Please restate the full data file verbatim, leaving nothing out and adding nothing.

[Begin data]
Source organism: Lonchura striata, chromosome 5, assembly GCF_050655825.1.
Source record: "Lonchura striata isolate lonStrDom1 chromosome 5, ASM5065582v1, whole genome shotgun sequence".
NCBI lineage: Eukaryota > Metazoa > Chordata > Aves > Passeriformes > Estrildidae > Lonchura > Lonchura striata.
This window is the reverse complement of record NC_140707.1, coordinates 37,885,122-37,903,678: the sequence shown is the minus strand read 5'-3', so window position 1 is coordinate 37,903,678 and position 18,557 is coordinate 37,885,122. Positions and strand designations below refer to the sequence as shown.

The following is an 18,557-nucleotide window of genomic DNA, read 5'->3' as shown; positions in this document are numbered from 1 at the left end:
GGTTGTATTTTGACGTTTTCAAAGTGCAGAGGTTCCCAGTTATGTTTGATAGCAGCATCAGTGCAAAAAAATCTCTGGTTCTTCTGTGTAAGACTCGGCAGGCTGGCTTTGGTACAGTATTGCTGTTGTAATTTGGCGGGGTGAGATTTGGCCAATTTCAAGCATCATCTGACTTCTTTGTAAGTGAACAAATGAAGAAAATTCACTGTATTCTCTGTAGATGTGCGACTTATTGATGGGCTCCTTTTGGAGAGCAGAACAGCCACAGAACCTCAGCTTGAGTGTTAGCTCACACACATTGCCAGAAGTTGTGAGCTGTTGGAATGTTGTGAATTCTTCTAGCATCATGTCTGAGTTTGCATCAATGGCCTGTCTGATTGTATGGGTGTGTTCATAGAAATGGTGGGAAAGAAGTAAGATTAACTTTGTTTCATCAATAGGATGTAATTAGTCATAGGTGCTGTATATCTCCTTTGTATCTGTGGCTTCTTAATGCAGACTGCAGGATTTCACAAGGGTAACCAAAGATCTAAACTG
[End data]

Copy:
Source organism: Lonchura striata, chromosome 5, assembly GCF_050655825.1.
Source record: "Lonchura striata isolate lonStrDom1 chromosome 5, ASM5065582v1, whole genome shotgun sequence".
NCBI lineage: Eukaryota > Metazoa > Chordata > Aves > Passeriformes > Estrildidae > Lonchura > Lonchura striata.
This window is the reverse complement of record NC_140707.1, coordinates 37,885,122-37,903,678: the sequence shown is the minus strand read 5'-3', so window position 1 is coordinate 37,903,678 and position 18,557 is coordinate 37,885,122. Positions and strand designations below refer to the sequence as shown.

The following is an 18,557-nucleotide window of genomic DNA, read 5'->3' as shown; positions in this document are numbered from 1 at the left end:
GGTTGTATTTTGACGTTTTCAAAGTGCAGAGGTTCCCAGTTATGTTTGATAGCAGCATCAGTGCAAAAAAATCTCTGGTTCTTCTGTGTAAGACTCGGCAGGCTGGCTTTGGTACAGTATTGCTGTTGTAATTTGGCGGGGTGAGATTTGGCCAATTTCAAGCATCATCTGACTTCTTTGTAAGTGAACAAATGAAGAAAATTCACTGTATTCTCTGTAGATGTGCGACTTATTGATGGGCTCCTTTTGGAGAGCAGAACAGCCACAGAACCTCAGCTTGAGTGTTAGCTCACACACATTGCCAGAAGTTGTGAGCTGTTGGAATGTTGTGAATTCTTCTAGCATCATGTCTGAGTTTGCATCAATGGCCTGTCTGATTGTATGGGTGTGTTCATAGAAATGGTGGGAAAGAAGTAAGATTAACTTTGTTTCATCAATAGGATGTAATTAGTCATAGGTGCTGTATATCTCCTTTGTATCTGTGGCTTCTTAATGCAGACTGCAGGATTTCACAAGGGTAACCAAAGATCTAAACTG